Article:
“I’ve never experienced happiness in my marriage. I’ve never seen the benefit of being married,” Chimwemwe told me when I interviewed her in a small village in rural Malawi.
Chimwemwe was just 12-years-old when she married a 17-year-old boy to escape poverty at home. Like many girls I have interviewed in South Sudan, Tanzania, and Malawi about their marriages, she was hoping for a life of love and prosperity, but instead endured poverty and violence at the hands of her husband.
In sub-Saharan Africa, about one in four girls marry before age 18. Statistics show that African nations account for 17 of the 20 countries with the highest rates of child marriage globally. For example, according to new UNICEF data, 76 percent of girls in Niger and close to 70 percent of girls in Central African Republic and Chad marry before they turn 18. In Malawi, one in every two girls marry before age 18.
It’s encouraging that African leaders have put child marriage high on their agenda. This week, at the conclusion of the 28th African Union Summit in Addis Ababa, Ethiopia, leaders held a high-level meeting on an AU campaign to end child marriage.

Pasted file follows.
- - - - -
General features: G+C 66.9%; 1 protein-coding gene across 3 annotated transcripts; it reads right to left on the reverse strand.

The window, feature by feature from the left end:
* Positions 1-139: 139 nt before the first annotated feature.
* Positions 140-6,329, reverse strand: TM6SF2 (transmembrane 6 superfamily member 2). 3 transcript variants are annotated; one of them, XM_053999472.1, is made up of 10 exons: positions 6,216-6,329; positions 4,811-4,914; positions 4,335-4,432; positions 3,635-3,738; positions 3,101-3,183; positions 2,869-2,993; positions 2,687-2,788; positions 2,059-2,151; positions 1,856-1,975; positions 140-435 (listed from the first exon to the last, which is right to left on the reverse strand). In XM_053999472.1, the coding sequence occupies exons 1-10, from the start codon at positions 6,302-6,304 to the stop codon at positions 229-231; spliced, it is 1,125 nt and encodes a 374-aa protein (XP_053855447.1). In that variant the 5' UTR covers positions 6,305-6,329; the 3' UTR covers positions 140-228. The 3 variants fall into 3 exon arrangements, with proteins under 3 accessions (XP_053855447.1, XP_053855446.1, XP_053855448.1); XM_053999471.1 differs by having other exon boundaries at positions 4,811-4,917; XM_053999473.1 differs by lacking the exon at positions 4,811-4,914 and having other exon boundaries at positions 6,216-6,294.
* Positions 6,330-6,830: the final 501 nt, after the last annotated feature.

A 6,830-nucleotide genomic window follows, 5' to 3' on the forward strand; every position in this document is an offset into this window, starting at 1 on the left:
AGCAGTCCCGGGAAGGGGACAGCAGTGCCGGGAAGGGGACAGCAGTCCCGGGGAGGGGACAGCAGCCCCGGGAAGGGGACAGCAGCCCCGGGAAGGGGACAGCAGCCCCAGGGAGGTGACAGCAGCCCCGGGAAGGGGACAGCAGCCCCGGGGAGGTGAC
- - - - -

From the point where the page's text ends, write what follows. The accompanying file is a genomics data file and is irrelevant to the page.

The campaign has already seen African heads of states adopt an agreement on child marriage back in June 2015, which sets out detailed steps that governments should take to reduce this harmful practice. Steps include enacting and implementing laws that set the minimum marriage age at 18 or above – with no exceptions – and putting in place comprehensive and well-financed national plans of action.
But despite growing support from African leaders, progress to end child marriage has been slow. Without accelerating changes on the ground, the number of child brides will double by 2050.
There is no simple solution for ending child marriage. Ensuring that girls have access to decent education is important. It’s also key that community and religious leaders understand and commit to their respective roles in ending child marriage. But we should also constantly assess if efforts to end child marriage are working or not. If they are not, Africa’s leaders should speak out and act promptly.
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